Eczema Relief: Probiotic Lotion Shows Early Promise

Staphylococcus aureus bacteria

Caption: Scanning electron microscopic image of Staphylococcus aureus bacteria (orange).
Credit: CDC/Jeff Hageman, MHS

Over the years, people suffering from eczema have slathered their skin with lotions containing everything from avocado oil to zinc oxide. So, what about a lotion that features bacteria as the active ingredient? That might seem like the last thing a person with a skin problem would want to do, but it’s actually a very real possibility, based on new findings that build upon the growing realization that many microbes living in and on the human body—our microbiome—are essential for good health. The idea behind such a bacterial lotion is that good bugs can displace bad bugs.

Eczema is a noncontagious inflammatory skin condition characterized by a dry, itchy rash. It most commonly affects the cheeks, arms, and legs. Previous studies have suggested that the balance of microbes present on people with eczema is different than on those with healthy skin [1]. One major difference is a proliferation of a bad type of bacteria, called Staphylococcus aureus.

Recently, an NIH-funded research team found that healthy human skin harbors beneficial strains of Staphylococcus bacteria with the power to keep Staph aureus in check. To see if there might be a way to restore this natural balance artificially, the researchers created a lotion containing the protective bacteria and tested it on the arms of volunteers who had eczema [2]. Just 24 hours after one dose of the lotion was applied, the researchers found the volunteers’ skin had greatly reduced levels of Staph aureus. While further study is needed to learn whether the treatment can improve skin health, the findings suggest that similar lotions might offer a new approach for treating eczema and other skin conditions. Think of it as a probiotic for the skin!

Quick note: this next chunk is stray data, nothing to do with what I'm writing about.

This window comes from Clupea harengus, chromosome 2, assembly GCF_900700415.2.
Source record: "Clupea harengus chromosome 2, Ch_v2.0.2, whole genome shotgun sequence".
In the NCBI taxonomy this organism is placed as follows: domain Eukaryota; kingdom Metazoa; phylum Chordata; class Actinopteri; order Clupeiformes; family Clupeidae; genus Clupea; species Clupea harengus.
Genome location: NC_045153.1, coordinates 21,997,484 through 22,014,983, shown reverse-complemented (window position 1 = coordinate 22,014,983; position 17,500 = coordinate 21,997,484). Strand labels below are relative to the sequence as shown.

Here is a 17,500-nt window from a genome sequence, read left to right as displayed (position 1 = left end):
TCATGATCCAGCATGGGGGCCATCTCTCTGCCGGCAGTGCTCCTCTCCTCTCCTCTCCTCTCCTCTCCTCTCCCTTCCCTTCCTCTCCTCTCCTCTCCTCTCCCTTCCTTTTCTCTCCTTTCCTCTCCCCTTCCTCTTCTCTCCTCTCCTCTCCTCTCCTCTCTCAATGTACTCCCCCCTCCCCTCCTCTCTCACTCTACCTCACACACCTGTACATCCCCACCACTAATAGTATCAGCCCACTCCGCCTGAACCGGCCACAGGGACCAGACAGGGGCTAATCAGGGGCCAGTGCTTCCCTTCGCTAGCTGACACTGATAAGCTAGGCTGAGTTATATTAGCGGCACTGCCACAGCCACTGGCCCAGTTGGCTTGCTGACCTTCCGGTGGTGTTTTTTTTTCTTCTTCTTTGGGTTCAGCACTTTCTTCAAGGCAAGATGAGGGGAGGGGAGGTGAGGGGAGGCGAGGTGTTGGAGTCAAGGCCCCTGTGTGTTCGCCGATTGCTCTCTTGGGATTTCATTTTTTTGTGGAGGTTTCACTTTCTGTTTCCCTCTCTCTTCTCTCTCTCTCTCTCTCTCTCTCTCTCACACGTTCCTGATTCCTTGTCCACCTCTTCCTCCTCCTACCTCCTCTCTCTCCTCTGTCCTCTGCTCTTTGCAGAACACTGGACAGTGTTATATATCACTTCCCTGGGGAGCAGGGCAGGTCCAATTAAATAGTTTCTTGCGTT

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MRSA in a New Light

colorized scanning electron micrograph of a white blood cell being infected by an antibiotic resistant strain of Staphylococcus aureus bacteria

Credit: Frank DeLeo, National Institute of Allergy and Infectious Diseases, NIH

At first glance, this image looks like something pulled from the files of NASA, not NIH. But, no, you are not looking at alien orbs on the rocky surface of some distant planet! This is a colorized scanning electron micrograph of a white blood cell eating an antibiotic resistant strain of Staphylococcus aureus bacteria, commonly known as MRSA.

MRSA stands for methicillin-resistant Staphylococcus aureus, and it’s one nasty bug. You’ve probably heard about the dangers of MRSA infections, but what’s the easiest way to prevent one? Just like with the flu, you should wash your hands – frequently! Personal hygiene is key. And while MRSA infections are more common in people with weakened immune systems, other folks, such as athletes who share towels, are also vulnerable. To learn more about MRSA and how to protect yourself and your loved ones from this increasingly common health risk, go to http://www.nlm.nih.gov/medlineplus/ency/article/007261.htm.